Turning the Page–An Art-Book and Zine Exhibition at PAPER 2 Gallery

“Turning the Page” was an Art-book exhibition at Paper 2 gallery in Manchester that ran from September 29-October November 3, 2018. The exhibition was a collaboration between British artists and members of a Tokyo art collective called Art Byte Critique.

It was really exciting to see the collaboration between the two work and for artists from each group to see their work in the other country via Skype chats and videos.

The British artists generously shared their images of the reception at Paper 2 Gallery. It looked like a great time. I wish I could have been there.

-above images courtesy of the artists

Joan Birkett of St. Helens connected with Tokyo-based Art Byte Critique through Arthur Huang to develop relationships and collaborations. The two groups have had previous collaborations in St. Helens, UK,  at Heart of Glass  and Eccleston Community Library for for World Book Day.

Find out more about the participating artists by clicking the links below:
Jane Barwood
Joan Birkett
Paul Cousins
Deanna Gabiga
Arthur Huang
Patty Hudak
Mariko Jesse
Yuko Kamei
A.J. Malone
Jeni McConnell
Carol Miller
Julia Nascimento
Lyle Nisenholz
Mia O
Lori Ono
Jacqui Priestley
Louise Rouse
Yvonne Tinsley
Claire Weetman
Nick West

New Jewelry 2015 at 3331 Arts Chiyoda Review

The New Jewelry show at 3331 Arts Chiyoda (Dec 5-7, 2015) showcased some Japanese jewelry makers taking traditional materials and techniques into modern directions.

newjewelry.JPGJewelry is the ultimate meeting of design, craftsmanship and function. The New Jewelry show at 3331 Arts Chiyoda (Dec 4-6, 2015) showcased some Japanese jewelry makers taking traditional materials and techniques into modern directions. It was particularly interesting to talk with some of the artists and learn about their themes or inspirations. There wasn’t enough to talk with everyone but below are some very brief artist chats organized into material themes.

Thanks to Mikimoto, pearls are strongly associated with jewelry in Japan. Mikimoto has a variety of styles, from traditional to modern, but the usage of pearls at New Jewelry had an energy I don’t see in Mikimoto.

aya-hasegawa-karot-newjewelryAya Hasegawa of Korat is a Nagano based artist doing interesting designs with pearls. She carves a design in a pearl then adds urushi (laquer)to it. I asked her where she got the idea to do this with a pearl and she said it just came to her. She noted that the process can be nerve-wracking because a mistake means that the pearl is wasted. The work is whimisical and finely detailed.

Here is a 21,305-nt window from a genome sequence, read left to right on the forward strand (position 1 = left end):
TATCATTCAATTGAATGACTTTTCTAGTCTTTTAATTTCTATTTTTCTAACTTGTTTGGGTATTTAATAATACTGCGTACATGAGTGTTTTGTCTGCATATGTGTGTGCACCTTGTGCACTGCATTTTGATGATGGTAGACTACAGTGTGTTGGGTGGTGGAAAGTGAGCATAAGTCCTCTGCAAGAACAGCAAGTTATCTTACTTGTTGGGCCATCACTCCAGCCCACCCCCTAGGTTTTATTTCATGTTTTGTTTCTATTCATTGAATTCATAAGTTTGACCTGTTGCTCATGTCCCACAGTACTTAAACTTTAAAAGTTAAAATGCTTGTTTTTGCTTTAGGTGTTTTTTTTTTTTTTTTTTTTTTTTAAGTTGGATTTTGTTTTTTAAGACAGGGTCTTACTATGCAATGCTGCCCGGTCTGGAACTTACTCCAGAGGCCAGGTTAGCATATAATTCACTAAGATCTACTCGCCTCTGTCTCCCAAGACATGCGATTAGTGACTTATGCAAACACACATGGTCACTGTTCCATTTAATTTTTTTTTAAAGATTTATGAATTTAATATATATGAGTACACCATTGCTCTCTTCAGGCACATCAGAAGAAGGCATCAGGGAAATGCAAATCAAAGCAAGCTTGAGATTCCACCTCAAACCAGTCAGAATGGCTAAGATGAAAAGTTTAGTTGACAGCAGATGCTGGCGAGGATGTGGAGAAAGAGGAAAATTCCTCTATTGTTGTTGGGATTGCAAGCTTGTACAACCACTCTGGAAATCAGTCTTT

Muresi is the work of Yuji Ishigami of Yamanashi. Ishigami works in metal and created the coral and pearl pins. He does fine metal work yet decided to use unpolished coral. The rougher coral is a nice counterpoint to the fine metal.

Another artist at the Muresi table (I didn’t get her name) didn’t use pearls but uses photographs to make jewelry.

The idea behind using photographs is to play with memory. One style is to take parts of photos printed on a semi-transparent material and to put in metal shapes to make earrings, pendants and brooches. The effect is like a abstract watercolor until closer examination reveals the actual image. The project uses found photos to make a brooch. The brooch fits into the rest of the original photo for storage and display. The two have been working together for two years.

Dan Tomimatsu (left photo) puts unaltered pearls in cages to present and preserve the pearls. Kenichi Kondo (right) does enamel work and uses pearls for accents.

Cosmos Nostalgie by Natsuko Okano is also Tokyo-based. Much of her work is inspired by astronomy and science and the use of unusual minerals. She has been working in this style for two and a half years. One series has minerals in a rectangular cage. Her inspiration for this design is a science museum display cabinet. Okano has been working in this style for several years.

Glass was the medium of several designers. Whether it was geometric and hard-looking or formed into organic shapes, glass proved more versatile than simply mimicking gems making as beads.

Sorte means good fortune in Italian. She works in her glass studio in Hyogo with her husband. She designs the jewelry but they both have a hand in making the pieces. Mr. Sekino has been working with glass for 20 years. Sekino has been working with glass for 10 years. She started in university. She has been doing Sorte for the last three years. Her jewelry is various types of glass from organic to geometric with gold accents. When asked about the theme of her work she said that glass has lots of different expressions and she wants to demonstrate them in her jewelry.

Moko Kobayashi has a more traditional approach with glass, in that the work is made from French vintage glass beads about eighty years old. Watching the demonstration of making a brooch piques an interest in the finished product. The image outline is sewn onto fabric then the beads are sewn on. The motifs ranged from elegant to playful. I really loved the UFO with the little alien dangling from it. I also love the combination of glass and stitching required for this type of accessory.

This is not really a medium I associate with jewelry or accessories.When I do think of ceramics, I usually think of Wedgewood or something hippy-dippy. I know that ceramics are a wide-versatile material but I was surprised at the elegant offerings here.

Kimiko Suzuki uses ceramics to make her jewelry. At first glance the delicate lace work looks like it has been stitched, or 3-D printed but it is made with a ceramic paste with the consistency of whipped cream. The lace work is created much in the same way as decorating with icing. The result is a unique and delicate look. She has working with this style of production for four years. She likes lace of the symbolism of various motifs. Suzuki also uses ceramics to make molds and figures for her jewelry.

Plant-Plant offered coated metal jewelry and items made of porcelain. The poppy petals are particularly beautiful.

Sewing, Embroidery, Fiber Arts